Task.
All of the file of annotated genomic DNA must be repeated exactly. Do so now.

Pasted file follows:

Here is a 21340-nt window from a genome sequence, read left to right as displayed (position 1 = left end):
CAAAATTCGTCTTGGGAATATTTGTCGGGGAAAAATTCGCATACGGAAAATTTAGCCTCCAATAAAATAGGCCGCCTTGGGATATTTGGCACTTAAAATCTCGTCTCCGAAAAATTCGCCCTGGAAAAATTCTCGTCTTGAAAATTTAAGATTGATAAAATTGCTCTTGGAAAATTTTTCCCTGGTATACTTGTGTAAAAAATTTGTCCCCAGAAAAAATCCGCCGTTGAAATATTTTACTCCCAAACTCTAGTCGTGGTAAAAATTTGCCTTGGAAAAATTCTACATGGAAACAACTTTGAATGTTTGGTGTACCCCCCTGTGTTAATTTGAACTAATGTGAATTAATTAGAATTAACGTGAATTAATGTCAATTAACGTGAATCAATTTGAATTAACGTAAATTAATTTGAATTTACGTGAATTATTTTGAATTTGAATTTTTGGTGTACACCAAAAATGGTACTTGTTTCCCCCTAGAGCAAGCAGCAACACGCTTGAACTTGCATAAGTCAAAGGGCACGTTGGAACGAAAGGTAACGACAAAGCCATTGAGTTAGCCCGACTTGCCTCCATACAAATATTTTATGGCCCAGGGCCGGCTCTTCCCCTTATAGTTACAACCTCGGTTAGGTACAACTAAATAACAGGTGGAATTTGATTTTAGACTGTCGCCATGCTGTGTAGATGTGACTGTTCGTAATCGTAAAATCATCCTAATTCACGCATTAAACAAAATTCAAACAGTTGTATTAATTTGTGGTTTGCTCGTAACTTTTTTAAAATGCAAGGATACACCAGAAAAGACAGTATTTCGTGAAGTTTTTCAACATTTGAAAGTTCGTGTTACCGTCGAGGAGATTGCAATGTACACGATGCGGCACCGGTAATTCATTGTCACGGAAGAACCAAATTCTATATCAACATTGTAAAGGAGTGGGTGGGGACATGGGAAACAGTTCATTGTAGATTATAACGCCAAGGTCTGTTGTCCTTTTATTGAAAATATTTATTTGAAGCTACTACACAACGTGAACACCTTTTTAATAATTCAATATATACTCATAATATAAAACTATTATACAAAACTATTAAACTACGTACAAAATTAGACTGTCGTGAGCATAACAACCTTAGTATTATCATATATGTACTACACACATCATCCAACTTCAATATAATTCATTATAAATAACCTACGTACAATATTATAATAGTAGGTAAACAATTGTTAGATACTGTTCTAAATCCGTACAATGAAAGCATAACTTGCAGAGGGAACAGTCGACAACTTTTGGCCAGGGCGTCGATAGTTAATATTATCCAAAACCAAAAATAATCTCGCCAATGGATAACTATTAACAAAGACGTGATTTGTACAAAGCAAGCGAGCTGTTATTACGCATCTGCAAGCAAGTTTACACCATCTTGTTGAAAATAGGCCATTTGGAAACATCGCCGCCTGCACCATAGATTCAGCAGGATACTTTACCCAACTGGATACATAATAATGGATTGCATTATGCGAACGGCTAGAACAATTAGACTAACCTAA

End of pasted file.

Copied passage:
Here is a 21340-nt window from a genome sequence, read left to right as displayed (position 1 = left end):
CAAAATTCGTCTTGGGAATATTTGTCGGGGAAAAATTCGCATACGGAAAATTTAGCCTCCAATAAAATAGGCCGCCTTGGGATATTTGGCACTTAAAATCTCGTCTCCGAAAAATTCGCCCTGGAAAAATTCTCGTCTTGAAAATTTAAGATTGATAAAATTGCTCTTGGAAAATTTTTCCCTGGTATACTTGTGTAAAAAATTTGTCCCCAGAAAAAATCCGCCGTTGAAATATTTTACTCCCAAACTCTAGTCGTGGTAAAAATTTGCCTTGGAAAAATTCTACATGGAAACAACTTTGAATGTTTGGTGTACCCCCCTGTGTTAATTTGAACTAATGTGAATTAATTAGAATTAACGTGAATTAATGTCAATTAACGTGAATCAATTTGAATTAACGTAAATTAATTTGAATTTACGTGAATTATTTTGAATTTGAATTTTTGGTGTACACCAAAAATGGTACTTGTTTCCCCCTAGAGCAAGCAGCAACACGCTTGAACTTGCATAAGTCAAAGGGCACGTTGGAACGAAAGGTAACGACAAAGCCATTGAGTTAGCCCGACTTGCCTCCATACAAATATTTTATGGCCCAGGGCCGGCTCTTCCCCTTATAGTTACAACCTCGGTTAGGTACAACTAAATAACAGGTGGAATTTGATTTTAGACTGTCGCCATGCTGTGTAGATGTGACTGTTCGTAATCGTAAAATCATCCTAATTCACGCATTAAACAAAATTCAAACAGTTGTATTAATTTGTGGTTTGCTCGTAACTTTTTTAAAATGCAAGGATACACCAGAAAAGACAGTATTTCGTGAAGTTTTTCAACATTTGAAAGTTCGTGTTACCGTCGAGGAGATTGCAATGTACACGATGCGGCACCGGTAATTCATTGTCACGGAAGAACCAAATTCTATATCAACATTGTAAAGGAGTGGGTGGGGACATGGGAAACAGTTCATTGTAGATTATAACGCCAAGGTCTGTTGTCCTTTTATTGAAAATATTTATTTGAAGCTACTACACAACGTGAACACCTTTTTAATAATTCAATATATACTCATAATATAAAACTATTATACAAAACTATTAAACTACGTACAAAATTAGACTGTCGTGAGCATAACAACCTTAGTATTATCATATATGTACTACACACATCATCCAACTTCAATATAATTCATTATAAATAACCTACGTACAATATTATAATAGTAGGTAAACAATTGTTAGATACTGTTCTAAATCCGTACAATGAAAGCATAACTTGCAGAGGGAACAGTCGACAACTTTTGGCCAGGGCGTCGATAGTTAATATTATCCAAAACCAAAAATAATCTCGCCAATGGATAACTATTAACAAAGACGTGATTTGTACAAAGCAAGCGAGCTGTTATTACGCATCTGCAAGCAAGTTTACACCATCTTGTTGAAAATAGGCCATTTGGAAACATCGCCGCCTGCACCATAGATTCAGCAGGATACTTTACCCAACTGGATACATAATAATGGATTGCATTATGCGAACGGCTAGAACAATTAGACTAACCTAA